I have no words.

For the last week I’ve been trying to write something about the fourth anniversary of Hurricane Katrina, but couldn’t say anything that came close to what I was feeling.  I had wanted to teach a unit on this at the start of the school year, but I cannot do the work that will enable me to teach.  I tried to watch When the Levees Broke and was crying even before the film really got started.  I read about the storm and I get such a pain in my chest I have to stop.  I can’t even explain my reaction.  I wasn’t there.  I no longer have family there.  The people I know who live in the area were safe.

I saw this on Friday:

and I was sickened beyond description.  I’ve never heard of Neal Boortz, and (obviously) I don’t listen to his program, but how much as to be wrong with you to have this thought form in your head and heart, to have these words come out of your mouth?  And what’s wrong with the people who do listen, who support him, who think he’s got the right idea?  People died, people’s lives were ruined, families were devastated.  We watched our government fail entire communities in crisis.  And Boortz has the gall to talk about these people as “human debris,” to talk about how Katrina cleansed New Orleans?

I still can’t speak.


4 thoughts on “I have no words.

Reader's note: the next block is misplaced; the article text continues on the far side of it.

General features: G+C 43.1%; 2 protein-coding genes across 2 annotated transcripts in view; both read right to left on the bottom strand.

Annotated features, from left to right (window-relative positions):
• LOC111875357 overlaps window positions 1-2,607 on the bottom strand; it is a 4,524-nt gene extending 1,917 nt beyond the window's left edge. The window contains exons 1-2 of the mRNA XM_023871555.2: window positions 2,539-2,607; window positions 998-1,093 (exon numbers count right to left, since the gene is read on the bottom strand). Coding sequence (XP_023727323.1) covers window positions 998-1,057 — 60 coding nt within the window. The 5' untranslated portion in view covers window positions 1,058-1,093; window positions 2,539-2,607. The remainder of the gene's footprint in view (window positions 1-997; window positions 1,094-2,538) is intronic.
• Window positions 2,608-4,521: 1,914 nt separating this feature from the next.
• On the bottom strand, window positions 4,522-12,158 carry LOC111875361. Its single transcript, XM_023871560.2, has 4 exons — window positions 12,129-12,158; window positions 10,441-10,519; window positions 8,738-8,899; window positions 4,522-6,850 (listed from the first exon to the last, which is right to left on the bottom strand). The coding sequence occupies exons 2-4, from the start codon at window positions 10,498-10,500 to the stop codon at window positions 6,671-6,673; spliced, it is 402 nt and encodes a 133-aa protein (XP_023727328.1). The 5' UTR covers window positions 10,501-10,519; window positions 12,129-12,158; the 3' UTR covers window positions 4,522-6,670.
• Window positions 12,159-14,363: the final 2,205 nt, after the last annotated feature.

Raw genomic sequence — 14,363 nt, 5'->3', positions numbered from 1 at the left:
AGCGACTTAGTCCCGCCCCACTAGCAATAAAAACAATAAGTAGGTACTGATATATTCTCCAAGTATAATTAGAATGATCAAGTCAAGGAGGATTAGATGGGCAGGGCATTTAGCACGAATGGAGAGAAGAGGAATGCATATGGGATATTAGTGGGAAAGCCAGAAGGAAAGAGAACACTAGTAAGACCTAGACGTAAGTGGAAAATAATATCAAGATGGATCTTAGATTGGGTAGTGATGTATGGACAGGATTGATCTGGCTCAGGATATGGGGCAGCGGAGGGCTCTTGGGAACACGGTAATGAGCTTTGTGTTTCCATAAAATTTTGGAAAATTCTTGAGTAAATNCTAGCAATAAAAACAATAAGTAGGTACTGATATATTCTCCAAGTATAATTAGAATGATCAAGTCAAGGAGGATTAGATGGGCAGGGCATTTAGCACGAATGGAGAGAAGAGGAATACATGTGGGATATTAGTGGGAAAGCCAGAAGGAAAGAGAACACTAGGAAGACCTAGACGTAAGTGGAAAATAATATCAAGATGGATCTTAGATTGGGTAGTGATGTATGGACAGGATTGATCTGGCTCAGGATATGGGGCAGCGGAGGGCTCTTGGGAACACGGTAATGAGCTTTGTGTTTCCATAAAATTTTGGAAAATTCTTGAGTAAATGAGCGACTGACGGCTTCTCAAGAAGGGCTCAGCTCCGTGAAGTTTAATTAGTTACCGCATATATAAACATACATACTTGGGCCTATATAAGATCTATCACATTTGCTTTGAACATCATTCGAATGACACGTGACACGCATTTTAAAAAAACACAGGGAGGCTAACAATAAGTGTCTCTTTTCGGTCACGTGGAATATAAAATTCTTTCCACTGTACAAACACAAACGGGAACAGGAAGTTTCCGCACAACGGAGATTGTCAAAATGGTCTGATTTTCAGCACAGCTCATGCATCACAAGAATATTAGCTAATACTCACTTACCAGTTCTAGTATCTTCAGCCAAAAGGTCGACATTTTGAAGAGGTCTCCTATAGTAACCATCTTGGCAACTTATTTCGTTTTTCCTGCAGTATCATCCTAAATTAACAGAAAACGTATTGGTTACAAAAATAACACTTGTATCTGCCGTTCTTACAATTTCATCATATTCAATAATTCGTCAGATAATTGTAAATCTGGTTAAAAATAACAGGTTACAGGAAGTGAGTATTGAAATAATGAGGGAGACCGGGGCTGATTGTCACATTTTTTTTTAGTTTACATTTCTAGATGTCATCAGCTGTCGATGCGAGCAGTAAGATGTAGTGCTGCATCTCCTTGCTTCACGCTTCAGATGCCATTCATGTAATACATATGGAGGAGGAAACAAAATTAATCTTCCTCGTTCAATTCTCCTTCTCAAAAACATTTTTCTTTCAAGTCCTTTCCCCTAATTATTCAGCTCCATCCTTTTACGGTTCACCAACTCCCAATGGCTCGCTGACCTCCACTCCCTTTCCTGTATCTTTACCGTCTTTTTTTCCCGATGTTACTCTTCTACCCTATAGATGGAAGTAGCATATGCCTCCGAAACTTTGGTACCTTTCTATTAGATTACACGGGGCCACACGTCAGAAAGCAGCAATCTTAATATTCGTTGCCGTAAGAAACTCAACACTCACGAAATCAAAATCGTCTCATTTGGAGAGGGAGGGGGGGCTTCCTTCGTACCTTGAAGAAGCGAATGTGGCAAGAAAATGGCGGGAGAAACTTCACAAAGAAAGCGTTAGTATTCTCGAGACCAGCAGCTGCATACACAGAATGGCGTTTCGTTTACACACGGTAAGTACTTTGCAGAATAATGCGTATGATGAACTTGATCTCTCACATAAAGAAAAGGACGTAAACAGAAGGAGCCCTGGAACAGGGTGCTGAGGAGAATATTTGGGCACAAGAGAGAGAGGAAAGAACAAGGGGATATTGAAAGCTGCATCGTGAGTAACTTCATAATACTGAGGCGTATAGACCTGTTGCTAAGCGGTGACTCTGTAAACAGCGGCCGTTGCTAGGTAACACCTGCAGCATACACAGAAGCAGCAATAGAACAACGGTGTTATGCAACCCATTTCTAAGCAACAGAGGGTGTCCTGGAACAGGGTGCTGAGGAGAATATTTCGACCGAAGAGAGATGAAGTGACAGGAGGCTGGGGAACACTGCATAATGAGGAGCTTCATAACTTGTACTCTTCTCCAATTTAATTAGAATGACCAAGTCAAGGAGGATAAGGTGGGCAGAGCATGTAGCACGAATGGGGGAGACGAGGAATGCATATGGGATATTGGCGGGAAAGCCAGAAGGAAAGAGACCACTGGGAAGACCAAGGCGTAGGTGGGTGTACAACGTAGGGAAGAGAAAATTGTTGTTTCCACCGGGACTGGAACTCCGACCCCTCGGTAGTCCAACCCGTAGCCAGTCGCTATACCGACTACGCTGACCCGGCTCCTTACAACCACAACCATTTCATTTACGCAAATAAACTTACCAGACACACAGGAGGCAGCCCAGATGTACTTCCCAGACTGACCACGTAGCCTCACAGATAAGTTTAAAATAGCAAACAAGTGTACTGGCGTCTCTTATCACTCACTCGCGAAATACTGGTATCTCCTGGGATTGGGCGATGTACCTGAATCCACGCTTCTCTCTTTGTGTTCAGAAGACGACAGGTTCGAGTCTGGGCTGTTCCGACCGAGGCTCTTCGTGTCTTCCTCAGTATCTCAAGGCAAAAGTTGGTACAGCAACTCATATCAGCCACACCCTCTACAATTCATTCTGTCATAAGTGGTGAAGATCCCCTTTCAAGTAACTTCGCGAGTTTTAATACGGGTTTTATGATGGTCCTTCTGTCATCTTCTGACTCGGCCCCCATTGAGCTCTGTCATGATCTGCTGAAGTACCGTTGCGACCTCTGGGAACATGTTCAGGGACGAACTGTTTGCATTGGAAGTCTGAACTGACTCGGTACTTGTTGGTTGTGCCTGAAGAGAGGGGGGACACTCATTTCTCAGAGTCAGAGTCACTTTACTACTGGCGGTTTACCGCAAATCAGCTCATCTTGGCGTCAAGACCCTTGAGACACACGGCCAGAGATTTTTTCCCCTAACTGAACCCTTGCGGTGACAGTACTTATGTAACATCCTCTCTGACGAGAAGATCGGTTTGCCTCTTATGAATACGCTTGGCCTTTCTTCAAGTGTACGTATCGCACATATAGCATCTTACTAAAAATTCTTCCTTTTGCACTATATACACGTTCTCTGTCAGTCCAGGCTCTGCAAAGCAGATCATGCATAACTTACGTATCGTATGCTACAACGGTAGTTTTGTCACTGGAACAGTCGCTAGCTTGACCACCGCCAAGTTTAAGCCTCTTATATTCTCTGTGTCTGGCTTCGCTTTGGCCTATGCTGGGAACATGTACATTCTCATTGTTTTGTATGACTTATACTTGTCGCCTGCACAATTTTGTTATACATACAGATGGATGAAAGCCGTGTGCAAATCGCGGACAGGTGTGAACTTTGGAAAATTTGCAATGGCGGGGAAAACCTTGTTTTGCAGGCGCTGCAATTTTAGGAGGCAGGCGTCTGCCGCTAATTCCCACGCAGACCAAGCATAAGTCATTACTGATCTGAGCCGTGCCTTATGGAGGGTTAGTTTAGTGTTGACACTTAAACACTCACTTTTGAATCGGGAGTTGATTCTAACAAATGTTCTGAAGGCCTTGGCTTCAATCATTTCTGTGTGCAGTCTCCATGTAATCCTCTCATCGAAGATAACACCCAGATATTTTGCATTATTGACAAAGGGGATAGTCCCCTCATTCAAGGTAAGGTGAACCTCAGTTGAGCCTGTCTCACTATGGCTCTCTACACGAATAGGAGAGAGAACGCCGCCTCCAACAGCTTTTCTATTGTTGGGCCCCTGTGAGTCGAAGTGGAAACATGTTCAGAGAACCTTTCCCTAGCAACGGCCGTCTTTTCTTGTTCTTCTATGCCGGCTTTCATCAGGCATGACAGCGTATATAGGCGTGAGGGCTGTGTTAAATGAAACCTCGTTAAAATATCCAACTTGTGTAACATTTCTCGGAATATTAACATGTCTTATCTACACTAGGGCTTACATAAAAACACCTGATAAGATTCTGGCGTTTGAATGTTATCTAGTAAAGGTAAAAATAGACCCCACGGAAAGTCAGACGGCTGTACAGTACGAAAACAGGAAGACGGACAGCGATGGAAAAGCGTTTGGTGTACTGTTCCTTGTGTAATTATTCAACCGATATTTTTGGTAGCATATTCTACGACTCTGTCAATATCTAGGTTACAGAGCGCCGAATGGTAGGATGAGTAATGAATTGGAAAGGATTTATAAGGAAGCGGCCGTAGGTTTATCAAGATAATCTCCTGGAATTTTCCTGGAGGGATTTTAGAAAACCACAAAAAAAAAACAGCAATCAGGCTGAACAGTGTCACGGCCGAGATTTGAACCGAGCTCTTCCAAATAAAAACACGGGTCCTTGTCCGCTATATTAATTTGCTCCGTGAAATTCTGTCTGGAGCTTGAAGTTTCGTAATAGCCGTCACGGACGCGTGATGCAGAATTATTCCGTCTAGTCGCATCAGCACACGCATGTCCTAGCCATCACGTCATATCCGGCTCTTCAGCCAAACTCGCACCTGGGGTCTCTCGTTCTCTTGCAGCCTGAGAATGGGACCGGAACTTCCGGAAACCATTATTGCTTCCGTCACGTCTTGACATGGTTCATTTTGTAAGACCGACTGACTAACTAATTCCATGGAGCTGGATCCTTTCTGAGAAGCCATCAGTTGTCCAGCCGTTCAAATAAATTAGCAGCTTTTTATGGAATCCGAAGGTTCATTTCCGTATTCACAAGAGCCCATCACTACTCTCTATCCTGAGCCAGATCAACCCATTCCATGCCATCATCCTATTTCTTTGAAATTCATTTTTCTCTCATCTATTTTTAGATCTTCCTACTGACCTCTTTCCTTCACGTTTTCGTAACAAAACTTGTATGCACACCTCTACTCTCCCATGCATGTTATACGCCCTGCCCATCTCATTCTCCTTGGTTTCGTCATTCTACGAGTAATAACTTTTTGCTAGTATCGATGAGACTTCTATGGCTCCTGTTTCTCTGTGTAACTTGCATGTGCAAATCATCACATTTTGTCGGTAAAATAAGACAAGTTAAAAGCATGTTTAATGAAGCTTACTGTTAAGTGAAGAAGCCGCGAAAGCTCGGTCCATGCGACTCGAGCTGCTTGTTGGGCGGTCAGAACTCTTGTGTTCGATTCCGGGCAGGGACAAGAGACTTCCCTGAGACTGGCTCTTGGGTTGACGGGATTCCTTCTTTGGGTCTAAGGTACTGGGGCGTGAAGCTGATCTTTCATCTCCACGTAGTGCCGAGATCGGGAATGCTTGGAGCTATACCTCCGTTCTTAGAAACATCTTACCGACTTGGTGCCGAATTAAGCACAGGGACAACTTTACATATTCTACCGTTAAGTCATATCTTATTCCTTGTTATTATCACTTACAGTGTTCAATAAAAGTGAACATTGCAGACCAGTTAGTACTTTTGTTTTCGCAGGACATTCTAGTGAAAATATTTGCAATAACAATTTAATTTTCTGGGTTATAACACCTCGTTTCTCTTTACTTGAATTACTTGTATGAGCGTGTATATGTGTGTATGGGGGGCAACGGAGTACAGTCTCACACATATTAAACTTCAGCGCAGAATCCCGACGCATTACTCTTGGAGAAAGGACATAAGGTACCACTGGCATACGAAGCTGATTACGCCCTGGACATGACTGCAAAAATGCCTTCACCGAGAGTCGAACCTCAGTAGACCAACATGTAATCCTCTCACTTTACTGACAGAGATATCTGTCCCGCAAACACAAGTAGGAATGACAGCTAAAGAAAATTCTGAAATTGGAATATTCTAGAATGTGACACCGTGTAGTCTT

1. molly

    America. It’s hard.
    I think the concept of “genocide” might be useful, where some people either actively kill an identifiable group of “other” people, or make happy noises about it. In this case there’s a mix of action/inaction and talking in an evil way about the deaths and displacements.
    The storm was horrible, and the response was everything we saw and read about. A person who sees the storm as a positive event is a very bad person.
    One of the mysteries of life is the evil inside of human beings. We want to say other people are like us, but I feel there is a difference between me and any person who is pleased by the result of Katrina.
    I can see why it would be difficult for you to do lessons about this storm, but I can also see why the very fact that you are without words might be powerful for your students, whose challenge is to find the words for their lives. Maybe it’s something you could find together.

    Or maybe it’s something to be left for the next year, or the year after that. None of this is going to go away.

    But you, I hope, are going away for a short time to a different land with different problems. Yes!


    1. I’m still trying to work out a way to do a Katrina lesson … what you say about sharing my speechlessness with my students is really making me think. And, too, you’re right that none of this is going away, that there will always be another chance to teach this lesson.

      And yes! As my friends in JA would say: only 41 more sleeps until I’m there! It’s just about starting to feel real …


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